An imaginary scenario
On the day of the referendum, let’s imagine that only 70% of those born in Scotland go to the polls (that would be 2,498,955 natives voting). Let’s imagine that due to the strong motivation of “not allowing Scots to breaking up their country” or avoiding depriving the rUK of Scotland’s natural assets, or stopping Scots separating them from the rest of their family down in England, or fear of a hard border that may force them to use a passport to come and use their holiday home in Scotland, 90% of those born outside Scotland go to the polls (that would be 768,679 voters).
Now let’s imagine that as much as 55% of those born in Scotland who go to vote, vote Yes (that would be 1,374,425 yes votes from the Scots natives). Let’s imagine that only 10% of those born out of Scotland vote yes (that would be 76,868 yes votes from those born out of Scotland). The total number of Yes votes would be 1,451,293. For those who think 90% against yes is an exaggeration, I invite you to look at the figures for the last indyref in Quebec. In some anglo speaking areas in Quebec, the vote against independence was 100%. If 45% of those born in Scotland and 90% of those born outwith Scotland vote No, then the total figure for No would be 1,816,341
If only – the eternal regret
In that imaginary scenario, if only Scots natives had voted, Yes would have won by 55%. When you include those not born in Scotland with a strong motivation for the UK to remain intact, then that Yes vote plummets to a 44.4%. Do those figures sound familiar?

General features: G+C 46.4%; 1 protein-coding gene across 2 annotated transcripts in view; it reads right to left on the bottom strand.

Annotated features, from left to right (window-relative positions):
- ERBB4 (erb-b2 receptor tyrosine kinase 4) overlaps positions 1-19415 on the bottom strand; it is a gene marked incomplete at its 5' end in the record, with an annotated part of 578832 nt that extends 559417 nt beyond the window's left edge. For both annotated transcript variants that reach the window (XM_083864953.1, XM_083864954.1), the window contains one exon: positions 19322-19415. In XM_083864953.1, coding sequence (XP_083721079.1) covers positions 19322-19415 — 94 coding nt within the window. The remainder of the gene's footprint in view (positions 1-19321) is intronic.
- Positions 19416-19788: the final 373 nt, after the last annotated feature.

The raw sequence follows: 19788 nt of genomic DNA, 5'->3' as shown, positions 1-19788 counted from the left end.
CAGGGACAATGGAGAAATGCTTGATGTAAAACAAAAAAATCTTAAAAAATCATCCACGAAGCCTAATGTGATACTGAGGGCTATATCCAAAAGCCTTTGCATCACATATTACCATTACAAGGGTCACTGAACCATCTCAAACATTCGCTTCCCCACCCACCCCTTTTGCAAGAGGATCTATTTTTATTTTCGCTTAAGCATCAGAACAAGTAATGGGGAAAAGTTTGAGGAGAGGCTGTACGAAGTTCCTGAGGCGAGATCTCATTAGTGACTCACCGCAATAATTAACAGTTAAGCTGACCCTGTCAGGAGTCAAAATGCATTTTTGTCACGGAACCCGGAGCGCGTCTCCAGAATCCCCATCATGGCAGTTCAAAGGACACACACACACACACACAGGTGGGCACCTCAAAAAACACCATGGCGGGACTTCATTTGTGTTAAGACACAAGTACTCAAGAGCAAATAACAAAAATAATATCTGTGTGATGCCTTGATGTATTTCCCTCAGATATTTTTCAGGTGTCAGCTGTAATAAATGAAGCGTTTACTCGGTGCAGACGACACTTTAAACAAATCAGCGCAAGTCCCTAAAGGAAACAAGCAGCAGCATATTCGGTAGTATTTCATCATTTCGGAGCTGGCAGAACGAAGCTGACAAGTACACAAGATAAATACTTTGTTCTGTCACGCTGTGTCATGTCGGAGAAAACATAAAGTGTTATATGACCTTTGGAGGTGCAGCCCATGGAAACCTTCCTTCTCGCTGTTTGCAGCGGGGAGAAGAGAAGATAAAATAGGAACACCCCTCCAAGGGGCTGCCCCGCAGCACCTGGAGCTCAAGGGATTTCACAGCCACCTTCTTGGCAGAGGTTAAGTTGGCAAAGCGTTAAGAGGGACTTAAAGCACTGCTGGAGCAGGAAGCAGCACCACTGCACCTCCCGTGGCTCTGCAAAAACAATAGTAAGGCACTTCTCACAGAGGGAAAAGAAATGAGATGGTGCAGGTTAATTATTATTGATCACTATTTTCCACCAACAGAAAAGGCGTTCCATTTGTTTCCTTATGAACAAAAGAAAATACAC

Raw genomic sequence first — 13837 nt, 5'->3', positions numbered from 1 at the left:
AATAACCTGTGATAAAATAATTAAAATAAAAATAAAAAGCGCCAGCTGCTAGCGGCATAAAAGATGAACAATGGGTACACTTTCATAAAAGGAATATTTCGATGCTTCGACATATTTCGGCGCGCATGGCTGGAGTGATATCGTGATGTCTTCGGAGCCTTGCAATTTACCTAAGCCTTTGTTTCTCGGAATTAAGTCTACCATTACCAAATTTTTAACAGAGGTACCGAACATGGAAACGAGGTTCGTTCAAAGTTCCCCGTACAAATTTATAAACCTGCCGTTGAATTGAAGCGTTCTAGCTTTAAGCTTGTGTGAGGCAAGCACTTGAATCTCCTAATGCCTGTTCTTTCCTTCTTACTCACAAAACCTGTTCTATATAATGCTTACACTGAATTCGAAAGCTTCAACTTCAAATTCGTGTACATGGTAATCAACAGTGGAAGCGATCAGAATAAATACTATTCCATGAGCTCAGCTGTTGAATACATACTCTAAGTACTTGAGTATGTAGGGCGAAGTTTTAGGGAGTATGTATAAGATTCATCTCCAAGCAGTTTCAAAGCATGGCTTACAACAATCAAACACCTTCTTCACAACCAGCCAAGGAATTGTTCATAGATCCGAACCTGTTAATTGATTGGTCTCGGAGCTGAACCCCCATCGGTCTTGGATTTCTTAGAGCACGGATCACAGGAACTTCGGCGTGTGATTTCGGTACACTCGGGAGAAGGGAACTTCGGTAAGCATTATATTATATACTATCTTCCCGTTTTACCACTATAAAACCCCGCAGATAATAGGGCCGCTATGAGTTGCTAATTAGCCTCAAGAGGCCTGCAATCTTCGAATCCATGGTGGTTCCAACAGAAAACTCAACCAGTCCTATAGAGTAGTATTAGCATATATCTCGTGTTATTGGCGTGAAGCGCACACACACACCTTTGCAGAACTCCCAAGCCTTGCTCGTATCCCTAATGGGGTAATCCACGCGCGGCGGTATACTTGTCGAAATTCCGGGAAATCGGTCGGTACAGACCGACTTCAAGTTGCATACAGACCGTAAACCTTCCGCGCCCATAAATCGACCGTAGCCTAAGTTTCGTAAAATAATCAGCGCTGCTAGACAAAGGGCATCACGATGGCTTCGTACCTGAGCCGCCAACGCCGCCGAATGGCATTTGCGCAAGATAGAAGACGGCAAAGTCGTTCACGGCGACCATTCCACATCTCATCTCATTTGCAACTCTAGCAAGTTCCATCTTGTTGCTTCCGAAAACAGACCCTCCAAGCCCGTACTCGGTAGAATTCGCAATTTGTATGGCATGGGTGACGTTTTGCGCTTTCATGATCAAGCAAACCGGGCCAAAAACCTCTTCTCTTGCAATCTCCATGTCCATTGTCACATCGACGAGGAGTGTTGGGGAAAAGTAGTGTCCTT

The information available in the 2011 census does not allow you to work out how many of the voters born in Scotland will never vote yes because their ancestry is from the rUK (for example with MOD, civil servant parents or oil workers for example). Needless to say, that there are others who will never vote Yes because members of their family live outwith Scotland and perceive Scotland’s independence as an obstacle to see their family. The message that Nicola Sturgeon has sent for five years that “we have to convert more No voters” is bollocks of the highest order.
Given the demographics and ancestry in front of us, in my personal view, expecting anything more than a 55% yes vote among the natives is unrealistic with such a percentage of people from a different ancestry among natives Scots.
Between 2001 and 2011 Scotland’s population increased by over 233.000 people. Of that number only 1484 were Scots born ( a net gain of Scots born). What this tells us is that of the extra 233,392 people Scotland gained in those 10 years, a huge 99% are from different ancestry, with no sense of Scottish nationhood and much less motivation to vote Yes. Scotland seems to be haemorrhaging Yes voters and swapping them for No voters.
Again, when you see that of all the extra people Scotland gets in 10 years, only a 1% are more likely to be Yes voters because have some form of allegiance to Scotland. Using the 2011 census figures, for every 1484 natives that you convert to Yes in 5 years, you get another 231,000 extra No voters of which you will have to convert at least half to keep the balance and ensure Yes wins.
I would have liked to use more up to date figures but Nicola Sturgeon ensured that could not happen by blocking the 2020 census, using the excuse of Covid. Amazingly the census went ahead in England, Wales and Northern Ireland it was just in Scotland that it proved impossible.
1. This article was first published in ‘Yours For Scotland‘ website.
2. The data above was extracted from the census 2001-2011, at https://www.scotlandscensus.gov.uk/ or calculated from that data after downloading the tables. “Majority of Scottish born voters said ‘yes”, written by MIntosh, L, March 2015 in The Sunday Times “Independence referendum figures revealed: Majority of Scots born here voted YES while voters from elsewhere in UK said NO”, by Clegg D, March 2015, in The Daily Record.
3. Scottish Demographics by Professor Alfred Baird: https://wp.me/p4fd9j-q6v